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The Humble Gardener

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Seeds of Spring

As I stood in the middle of the deck, watching animals run hither and yon, I wondered, not for the first time, why we start our own seeds every year. After all, perfectly good nurseries that provide plants for the home gardeners exist. I blame Mother Nature for the whole debacle.

If you live in western Illinois, you will no doubt remember the unseasonal weather we had over Presidents' Day weekend. Sun, low wind, and temps in the '70's. The debacle began with Chip's decision to put our seedlings out on the deck instead of leaving them inside on the plant stand. This stand consists of four shelves with grow lights and heat pads designed to provide optimal conditions for starting seeds. It is impervious to cats. This is important to the story.

We had started seeds in late January, expecting the tiny plants to be transferred into larger pots where they would thrive happily until time to set them out, sometime in April, depending on the whims of Mother Nature. But the unexpected, idyllic February conditions were ideal for the tiny seedlings to have a bit of deck time, and unbeknownst to me, Chip set them out. He and the dogs then departed for the workshop to do manly man things.

I let the cat out because she was convinced winter was over and spring was here. She was insistent; only someone who lives with a cat understands the futility of obstructing a cat determined to have her way. I knew she couldn't get on the plant stand. We had learned our lesson the hard way a few years ago-2011, in case anybody is keeping track-before Chip built the current plant stand. Just as we were entering the last few days of caring for dozens of plants-herbs, flowers, and vegetables-that we had planted from seed and nurtured for weeks, the cat got into the sunroom and destroyed the plants. Every single plant. Eaten, flattened, wrecked. The only thing that saved her from a fate worse than death was my bodily intervention between the cat and Chip.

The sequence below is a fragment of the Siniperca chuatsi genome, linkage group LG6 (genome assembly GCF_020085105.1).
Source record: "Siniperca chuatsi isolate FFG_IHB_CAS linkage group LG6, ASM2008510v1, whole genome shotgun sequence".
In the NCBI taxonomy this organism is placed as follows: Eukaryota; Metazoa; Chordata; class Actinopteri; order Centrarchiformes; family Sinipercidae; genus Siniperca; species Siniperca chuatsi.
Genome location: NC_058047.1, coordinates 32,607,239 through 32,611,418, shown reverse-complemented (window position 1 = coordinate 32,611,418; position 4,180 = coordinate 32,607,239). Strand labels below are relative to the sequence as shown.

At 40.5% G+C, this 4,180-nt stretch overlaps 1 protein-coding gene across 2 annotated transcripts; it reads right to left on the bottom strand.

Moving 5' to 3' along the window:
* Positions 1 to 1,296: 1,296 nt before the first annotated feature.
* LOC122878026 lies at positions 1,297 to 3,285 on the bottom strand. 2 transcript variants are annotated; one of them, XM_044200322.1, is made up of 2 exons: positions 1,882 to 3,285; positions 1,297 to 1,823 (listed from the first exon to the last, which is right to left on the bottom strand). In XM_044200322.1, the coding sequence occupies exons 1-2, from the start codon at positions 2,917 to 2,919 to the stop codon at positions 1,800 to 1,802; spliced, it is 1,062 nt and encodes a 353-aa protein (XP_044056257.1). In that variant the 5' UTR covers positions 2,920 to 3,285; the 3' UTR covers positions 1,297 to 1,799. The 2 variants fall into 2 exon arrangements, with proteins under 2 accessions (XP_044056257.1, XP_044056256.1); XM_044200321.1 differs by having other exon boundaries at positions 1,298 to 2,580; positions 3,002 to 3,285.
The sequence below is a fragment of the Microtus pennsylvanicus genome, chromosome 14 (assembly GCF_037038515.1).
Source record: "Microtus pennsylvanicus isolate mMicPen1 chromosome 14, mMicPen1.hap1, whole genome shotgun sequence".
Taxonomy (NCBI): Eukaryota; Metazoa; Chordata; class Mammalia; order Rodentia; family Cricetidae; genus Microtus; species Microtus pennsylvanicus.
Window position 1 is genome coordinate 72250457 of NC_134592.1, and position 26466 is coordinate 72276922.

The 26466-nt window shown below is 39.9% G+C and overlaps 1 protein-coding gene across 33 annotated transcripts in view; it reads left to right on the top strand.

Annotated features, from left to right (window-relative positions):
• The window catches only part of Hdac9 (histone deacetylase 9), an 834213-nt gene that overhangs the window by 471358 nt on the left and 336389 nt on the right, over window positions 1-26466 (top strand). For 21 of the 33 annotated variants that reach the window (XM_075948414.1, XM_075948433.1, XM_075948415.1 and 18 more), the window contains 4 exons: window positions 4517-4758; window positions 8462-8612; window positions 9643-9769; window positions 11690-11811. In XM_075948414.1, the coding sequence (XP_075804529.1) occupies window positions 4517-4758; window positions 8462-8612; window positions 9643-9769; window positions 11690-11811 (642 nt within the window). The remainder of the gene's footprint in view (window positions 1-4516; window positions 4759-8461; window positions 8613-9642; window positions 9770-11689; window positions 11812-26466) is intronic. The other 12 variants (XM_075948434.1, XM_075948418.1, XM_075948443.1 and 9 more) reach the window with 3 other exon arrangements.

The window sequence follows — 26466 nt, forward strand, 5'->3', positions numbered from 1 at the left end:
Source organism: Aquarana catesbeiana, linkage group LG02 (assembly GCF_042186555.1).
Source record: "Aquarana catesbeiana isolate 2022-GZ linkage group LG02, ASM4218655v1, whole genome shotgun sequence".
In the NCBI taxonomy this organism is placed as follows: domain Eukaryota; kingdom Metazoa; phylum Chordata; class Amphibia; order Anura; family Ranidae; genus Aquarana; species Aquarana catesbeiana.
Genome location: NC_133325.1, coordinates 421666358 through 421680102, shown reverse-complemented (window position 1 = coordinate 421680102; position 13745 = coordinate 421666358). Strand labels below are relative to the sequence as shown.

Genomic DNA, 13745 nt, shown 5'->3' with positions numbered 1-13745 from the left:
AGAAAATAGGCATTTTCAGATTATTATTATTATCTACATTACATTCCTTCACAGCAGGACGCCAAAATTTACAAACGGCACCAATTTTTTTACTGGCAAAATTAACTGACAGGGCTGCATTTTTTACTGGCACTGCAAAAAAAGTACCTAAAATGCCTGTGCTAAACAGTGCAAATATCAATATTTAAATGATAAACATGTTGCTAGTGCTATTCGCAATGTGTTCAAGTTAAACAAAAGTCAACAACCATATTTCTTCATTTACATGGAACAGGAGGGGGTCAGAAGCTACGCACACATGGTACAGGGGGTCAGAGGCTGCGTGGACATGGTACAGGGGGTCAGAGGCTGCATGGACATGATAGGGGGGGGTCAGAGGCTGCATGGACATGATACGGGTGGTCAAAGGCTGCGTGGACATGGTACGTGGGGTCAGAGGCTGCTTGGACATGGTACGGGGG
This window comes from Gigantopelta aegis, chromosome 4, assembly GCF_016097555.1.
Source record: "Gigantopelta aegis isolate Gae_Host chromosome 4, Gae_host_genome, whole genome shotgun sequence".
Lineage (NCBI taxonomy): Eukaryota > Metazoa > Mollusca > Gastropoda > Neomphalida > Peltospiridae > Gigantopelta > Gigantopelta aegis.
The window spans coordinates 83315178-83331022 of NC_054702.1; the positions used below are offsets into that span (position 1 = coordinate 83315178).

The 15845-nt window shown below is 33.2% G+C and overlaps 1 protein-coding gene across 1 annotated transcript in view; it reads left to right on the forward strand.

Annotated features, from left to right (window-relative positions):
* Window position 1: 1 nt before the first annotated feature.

In hindsight, I may have made the wrong decision to intervene in 2011. Because, as the cat pranced by the plant stand, enroute to the deck, I dimly realized that the lights were out on the stand and the trays of seedlings were gone. I realized where the seedlings had to be just as the cat reached the deck. As I ran to intervene, the neighborhood Lothario ran into our yard, saw the cat, and barked. He spooked the cat, who turned and raced back through the door just as I reached it. Fortunately, the cat is small and I am not too swift of foot so she scooted in while I tripped out. Wrapping myself in the tattered shreds of my dignity, I closed and locked the door to the deck and set off to find the cat.

Cat disposed of (not literally), I went back to check the seedlings. Every summer, as we pack the gardening tools away and clean up the gardens, I think about my friends, Eloise and Dusty of Spurgeons' Veggies, who have a wonderful business growing gorgeous vegetables. I think about buying a share from their Community Supported Agriculture. I think about letting Eloise and Dusty deal with all the trials and tribulations of growing vegetables: the vagaries of weather; the unrelenting onslaught of animals; the exhausting, never ending physical work of maintaining a garden. I think how nice it would be to go and pick up beautiful, fresh vegetables that Eloise and Dusty grew from seed, watered, weeded, planted, picked…and then fall turns to winter and the seed catalogs arrive and I am smitten, again, by the new items and the old familiar friends illustrated in the catalogs. While snow lies on the ground and outside activity is relegated to a mad dash to the mailbox or a quick visit outside with the dogs, I place an order and unpack the seed starter and get ready to plant.

We like being able to decide exactly what we will have in the garden. We love the Napoli carrots that are sweet and crunchy and overwinter beautifully, seeds that we can't find locally. We have had excellent results with Imperial broccoli so we have to grow them. And as long as we are growing these from seed, we start planting tomatoes and peppers and that new herb we've never grown before and think it would be fun to grow and we definitely need that Thai basil for the pesto…and before we know it, we have the plant stand up, lighted, and filled with little cups of seedlings.

And the ever optimistic cat has a gleam in her eye as she plots new routes.


Master Gardener

Sandra DePalma-Odell

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